The foramen is the exit passageway for nerves leaving the spinal canal. If that passageway becomes smaller for any reason it will pinch the nerves, causing pain. In a foraminotomy, a surgeon tries to open the space up again by removing small portions of material on the inside of the passageway—the pedicle on top, facet joints on the sides, and the disc.
If a disc is herniated, pushing past its outer rim, it may interfere with the surrounding nerves. Removing a portion of the disc—known as a discectomy—is usually enough to ease the pain, but may require an accompanying laminectomy or facetectomy to reach the affected area. (Before considering the types of back surgery for a herniated disc, talk with your doctor about how to heal a bulging disc naturally.)
Types Of Back Surgery For Stabilization
Patients undergoing back surgery may require a stabilization procedure for one of two reasons:
- Significant material was removed during decompression surgery and the spine becomes unstable.
- A subtle instability has been identified prior to surgery due to something like multiple recurrent disc herniations, or worn-out joints adjacent to a previous spinal fusion.
Spinal fusion is the traditional method used to stabilize the spine. During fusion, a surgeon removes the disc and the facet joints, packs the space with bone graft, and inserts spacers, screws, and rods into the bones to temporarily hold everything in place. Eventually the bone graft fuses, the body heals, and what were once two or more separate vertebrae are now joined as one solid mass of bone. The joint has been eliminated from your spine, and, as a result, your range of motion will be impacted.2 (For more information about spinal fusion complications, read more about the types of spinal fusion surgery.)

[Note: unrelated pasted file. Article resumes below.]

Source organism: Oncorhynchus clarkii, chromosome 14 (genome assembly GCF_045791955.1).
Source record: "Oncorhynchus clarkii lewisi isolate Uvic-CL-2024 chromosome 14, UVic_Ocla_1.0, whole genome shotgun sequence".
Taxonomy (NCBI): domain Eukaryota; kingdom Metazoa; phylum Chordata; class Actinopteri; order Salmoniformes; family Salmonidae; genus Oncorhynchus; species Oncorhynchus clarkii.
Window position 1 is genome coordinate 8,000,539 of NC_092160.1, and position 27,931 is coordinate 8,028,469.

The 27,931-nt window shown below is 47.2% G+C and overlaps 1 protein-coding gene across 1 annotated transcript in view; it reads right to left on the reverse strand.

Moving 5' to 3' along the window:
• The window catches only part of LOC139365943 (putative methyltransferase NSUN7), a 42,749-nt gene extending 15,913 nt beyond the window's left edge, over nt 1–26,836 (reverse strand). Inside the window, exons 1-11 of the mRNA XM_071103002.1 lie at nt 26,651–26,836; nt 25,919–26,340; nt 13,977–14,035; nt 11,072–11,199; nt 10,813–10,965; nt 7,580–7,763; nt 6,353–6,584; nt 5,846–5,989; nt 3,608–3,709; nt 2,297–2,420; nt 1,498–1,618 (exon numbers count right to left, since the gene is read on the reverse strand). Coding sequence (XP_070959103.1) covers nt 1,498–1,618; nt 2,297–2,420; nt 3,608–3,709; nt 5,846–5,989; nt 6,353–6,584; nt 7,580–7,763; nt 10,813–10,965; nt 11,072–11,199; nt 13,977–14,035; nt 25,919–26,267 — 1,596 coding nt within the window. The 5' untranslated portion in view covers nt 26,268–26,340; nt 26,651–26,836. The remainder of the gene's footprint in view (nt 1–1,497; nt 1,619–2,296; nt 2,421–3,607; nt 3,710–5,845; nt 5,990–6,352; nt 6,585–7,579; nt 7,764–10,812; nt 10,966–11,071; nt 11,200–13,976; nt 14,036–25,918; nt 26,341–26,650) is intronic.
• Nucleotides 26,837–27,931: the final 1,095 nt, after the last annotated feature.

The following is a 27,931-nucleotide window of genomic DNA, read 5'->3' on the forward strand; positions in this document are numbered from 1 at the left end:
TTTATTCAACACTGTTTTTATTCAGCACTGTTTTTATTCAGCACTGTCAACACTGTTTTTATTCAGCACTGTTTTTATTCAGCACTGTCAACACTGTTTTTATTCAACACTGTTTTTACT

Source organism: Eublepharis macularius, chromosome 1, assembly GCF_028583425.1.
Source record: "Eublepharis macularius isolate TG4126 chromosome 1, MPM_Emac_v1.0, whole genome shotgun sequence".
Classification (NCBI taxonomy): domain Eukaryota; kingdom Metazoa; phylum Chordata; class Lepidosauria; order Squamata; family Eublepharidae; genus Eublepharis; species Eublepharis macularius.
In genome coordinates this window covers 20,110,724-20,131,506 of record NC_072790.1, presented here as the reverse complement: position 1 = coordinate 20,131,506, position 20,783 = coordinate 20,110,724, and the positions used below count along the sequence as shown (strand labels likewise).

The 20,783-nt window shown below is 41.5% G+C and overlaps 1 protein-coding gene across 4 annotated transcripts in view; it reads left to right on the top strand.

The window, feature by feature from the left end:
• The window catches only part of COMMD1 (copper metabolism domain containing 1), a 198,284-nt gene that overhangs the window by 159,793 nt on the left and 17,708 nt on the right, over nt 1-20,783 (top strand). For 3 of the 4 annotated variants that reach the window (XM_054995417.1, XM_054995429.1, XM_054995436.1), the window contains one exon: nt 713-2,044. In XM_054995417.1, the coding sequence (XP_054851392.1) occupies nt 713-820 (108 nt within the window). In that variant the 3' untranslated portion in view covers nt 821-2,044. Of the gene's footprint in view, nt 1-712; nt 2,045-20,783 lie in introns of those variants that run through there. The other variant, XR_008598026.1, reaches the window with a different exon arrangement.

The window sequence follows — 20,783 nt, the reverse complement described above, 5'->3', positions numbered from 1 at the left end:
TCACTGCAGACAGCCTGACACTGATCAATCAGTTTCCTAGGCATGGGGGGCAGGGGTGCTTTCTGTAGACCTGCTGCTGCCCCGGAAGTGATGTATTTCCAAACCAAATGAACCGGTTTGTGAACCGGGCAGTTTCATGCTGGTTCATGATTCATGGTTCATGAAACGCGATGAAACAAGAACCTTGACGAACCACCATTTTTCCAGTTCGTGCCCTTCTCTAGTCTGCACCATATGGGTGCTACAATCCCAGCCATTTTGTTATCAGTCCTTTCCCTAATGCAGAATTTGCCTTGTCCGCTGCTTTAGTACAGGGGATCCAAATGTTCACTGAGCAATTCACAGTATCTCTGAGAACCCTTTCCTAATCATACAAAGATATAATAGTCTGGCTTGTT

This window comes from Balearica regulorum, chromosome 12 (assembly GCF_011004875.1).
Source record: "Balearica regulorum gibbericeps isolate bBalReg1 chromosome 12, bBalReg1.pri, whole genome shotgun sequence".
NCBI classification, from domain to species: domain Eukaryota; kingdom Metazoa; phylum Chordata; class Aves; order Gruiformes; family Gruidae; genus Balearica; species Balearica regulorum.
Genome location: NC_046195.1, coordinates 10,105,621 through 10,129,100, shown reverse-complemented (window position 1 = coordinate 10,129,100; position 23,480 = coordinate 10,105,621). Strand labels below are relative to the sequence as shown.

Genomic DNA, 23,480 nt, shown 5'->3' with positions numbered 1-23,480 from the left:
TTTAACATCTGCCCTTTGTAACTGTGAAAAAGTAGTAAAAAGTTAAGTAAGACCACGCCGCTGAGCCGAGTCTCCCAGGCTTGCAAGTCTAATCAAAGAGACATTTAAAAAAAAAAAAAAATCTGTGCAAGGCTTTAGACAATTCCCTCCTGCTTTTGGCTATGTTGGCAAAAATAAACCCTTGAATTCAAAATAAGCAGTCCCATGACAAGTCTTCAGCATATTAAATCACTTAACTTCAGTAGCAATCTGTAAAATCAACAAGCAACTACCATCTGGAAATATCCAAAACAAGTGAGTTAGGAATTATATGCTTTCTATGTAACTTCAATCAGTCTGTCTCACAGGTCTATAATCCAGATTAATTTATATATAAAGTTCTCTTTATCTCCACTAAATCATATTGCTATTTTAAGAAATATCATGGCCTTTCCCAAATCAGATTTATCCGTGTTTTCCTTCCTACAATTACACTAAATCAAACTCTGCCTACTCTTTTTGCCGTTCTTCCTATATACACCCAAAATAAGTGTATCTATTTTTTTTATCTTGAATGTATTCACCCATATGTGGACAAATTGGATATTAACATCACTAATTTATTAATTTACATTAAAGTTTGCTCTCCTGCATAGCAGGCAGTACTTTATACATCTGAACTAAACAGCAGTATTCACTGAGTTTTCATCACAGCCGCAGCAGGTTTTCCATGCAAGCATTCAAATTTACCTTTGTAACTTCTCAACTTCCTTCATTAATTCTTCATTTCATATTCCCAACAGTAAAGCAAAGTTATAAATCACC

For a very small number of patients who have an isolated issue with a single disc and healthy surrounding facet joints (a condition that’s not common among patients with back pain), a disc replacement would help stabilize the spine should a disc need to be removed for any reason.
BalancedBack® Total Joint Replacement
BalancedBack® Total Joint Replacement surgery is a new alternative to fusion. It allows surgeons to address decompression issues and provides needed stability by replacing not only a damaged disc but the function of the facet joints as well. BalancedBack® works for a large percentage of the cases where patients need fusion.
Most fusions are done after a decompression, where a significant amount of bone or disc has been removed. But where fusion sacrifices motion for stability, BalancedBack® retains motion and stability because it replaces rather than removes the facet joints. Ultimately, BalancedBack® surgery can accomplish three things:
- Address a broad range of decompression issues.
- Stabilize the spine with a completely new joint.
- Retain full range of motion in the lumbar spine.
Interested in learning more about BalancedBack® Total Joint Replacement?
No two patients are the same, so what benefits someone else may not be right for you. If you’re investigating different types of back surgery procedures and would like to know more about BalancedBack®, schedule a free clinical call with us. Or, visit our website to learn more about BalancedBack® Total Joint Replacement.
1Jones, A. D. R., Wafai, A. M., & Easterbrook, A. L. (2014). Improvement in low back pain following spinal decompression: observational study of 119 patients. European Spine Journal, 23(1), 135-141.
2Choi, S.J., Moon, J.W., Ryu, D., Oh, C.H., & Yoon, S.H. (2018). Range of motion according to the fusion level after lumbar spine fusion: A retrospective study. The Nerve, 4(2), 55-59.